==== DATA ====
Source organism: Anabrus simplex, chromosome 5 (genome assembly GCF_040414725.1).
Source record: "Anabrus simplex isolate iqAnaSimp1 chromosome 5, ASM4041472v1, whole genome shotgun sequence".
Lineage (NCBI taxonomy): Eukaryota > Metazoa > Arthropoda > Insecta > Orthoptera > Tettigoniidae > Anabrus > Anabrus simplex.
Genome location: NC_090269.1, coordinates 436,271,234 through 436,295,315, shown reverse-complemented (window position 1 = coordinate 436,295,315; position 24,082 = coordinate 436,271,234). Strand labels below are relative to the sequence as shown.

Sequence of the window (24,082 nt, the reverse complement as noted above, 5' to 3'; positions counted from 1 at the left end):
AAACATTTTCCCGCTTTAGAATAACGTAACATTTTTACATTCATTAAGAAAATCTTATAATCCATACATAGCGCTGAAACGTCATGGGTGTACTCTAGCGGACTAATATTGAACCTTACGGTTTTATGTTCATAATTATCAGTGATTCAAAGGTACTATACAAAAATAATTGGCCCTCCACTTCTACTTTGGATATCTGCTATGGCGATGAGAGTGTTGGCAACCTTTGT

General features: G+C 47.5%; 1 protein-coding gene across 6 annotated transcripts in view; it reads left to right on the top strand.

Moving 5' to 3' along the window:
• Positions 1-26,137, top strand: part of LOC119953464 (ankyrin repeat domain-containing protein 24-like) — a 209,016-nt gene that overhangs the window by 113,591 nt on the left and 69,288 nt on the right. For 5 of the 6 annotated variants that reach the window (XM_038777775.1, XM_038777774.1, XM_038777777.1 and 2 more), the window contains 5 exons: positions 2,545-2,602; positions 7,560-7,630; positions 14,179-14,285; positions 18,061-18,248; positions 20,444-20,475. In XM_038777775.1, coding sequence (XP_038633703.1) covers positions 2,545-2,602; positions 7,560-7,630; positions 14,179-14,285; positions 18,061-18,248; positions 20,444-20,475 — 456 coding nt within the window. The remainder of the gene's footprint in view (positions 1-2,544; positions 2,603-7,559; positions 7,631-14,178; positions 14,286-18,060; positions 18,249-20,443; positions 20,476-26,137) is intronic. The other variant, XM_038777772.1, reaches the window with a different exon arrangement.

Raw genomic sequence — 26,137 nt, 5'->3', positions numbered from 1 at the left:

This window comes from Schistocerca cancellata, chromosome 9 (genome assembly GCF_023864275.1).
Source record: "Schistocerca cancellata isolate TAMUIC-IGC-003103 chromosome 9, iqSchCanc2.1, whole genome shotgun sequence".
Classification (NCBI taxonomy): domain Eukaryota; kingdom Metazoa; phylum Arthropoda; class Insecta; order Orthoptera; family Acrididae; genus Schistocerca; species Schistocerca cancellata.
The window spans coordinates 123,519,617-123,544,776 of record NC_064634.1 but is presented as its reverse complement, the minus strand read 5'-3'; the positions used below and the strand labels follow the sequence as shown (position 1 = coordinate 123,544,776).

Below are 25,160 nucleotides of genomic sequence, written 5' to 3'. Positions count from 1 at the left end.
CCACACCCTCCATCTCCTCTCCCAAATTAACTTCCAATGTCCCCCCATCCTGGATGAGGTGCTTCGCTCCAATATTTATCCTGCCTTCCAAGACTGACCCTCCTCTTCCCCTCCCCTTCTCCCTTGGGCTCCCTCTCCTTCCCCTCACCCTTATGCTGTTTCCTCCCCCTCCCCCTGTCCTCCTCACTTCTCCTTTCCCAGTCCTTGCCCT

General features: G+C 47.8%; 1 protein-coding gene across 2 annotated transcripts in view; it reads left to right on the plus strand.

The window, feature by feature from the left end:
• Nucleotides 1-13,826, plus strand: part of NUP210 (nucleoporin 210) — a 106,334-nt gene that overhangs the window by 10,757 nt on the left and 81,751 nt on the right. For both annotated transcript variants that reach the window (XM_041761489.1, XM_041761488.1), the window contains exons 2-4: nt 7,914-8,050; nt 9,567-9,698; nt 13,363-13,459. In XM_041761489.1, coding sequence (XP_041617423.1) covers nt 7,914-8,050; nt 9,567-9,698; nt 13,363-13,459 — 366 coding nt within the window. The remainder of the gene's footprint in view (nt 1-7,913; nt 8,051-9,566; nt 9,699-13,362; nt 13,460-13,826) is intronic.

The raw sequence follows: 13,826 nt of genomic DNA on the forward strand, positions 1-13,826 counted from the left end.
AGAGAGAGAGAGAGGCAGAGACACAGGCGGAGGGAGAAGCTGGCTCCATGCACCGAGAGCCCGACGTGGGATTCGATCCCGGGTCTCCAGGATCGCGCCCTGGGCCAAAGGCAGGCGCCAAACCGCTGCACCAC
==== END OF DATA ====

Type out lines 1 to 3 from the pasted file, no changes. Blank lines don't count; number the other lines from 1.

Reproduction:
Source organism: Anabrus simplex, chromosome 5 (genome assembly GCF_040414725.1).
Source record: "Anabrus simplex isolate iqAnaSimp1 chromosome 5, ASM4041472v1, whole genome shotgun sequence".
Lineage (NCBI taxonomy): Eukaryota > Metazoa > Arthropoda > Insecta > Orthoptera > Tettigoniidae > Anabrus > Anabrus simplex.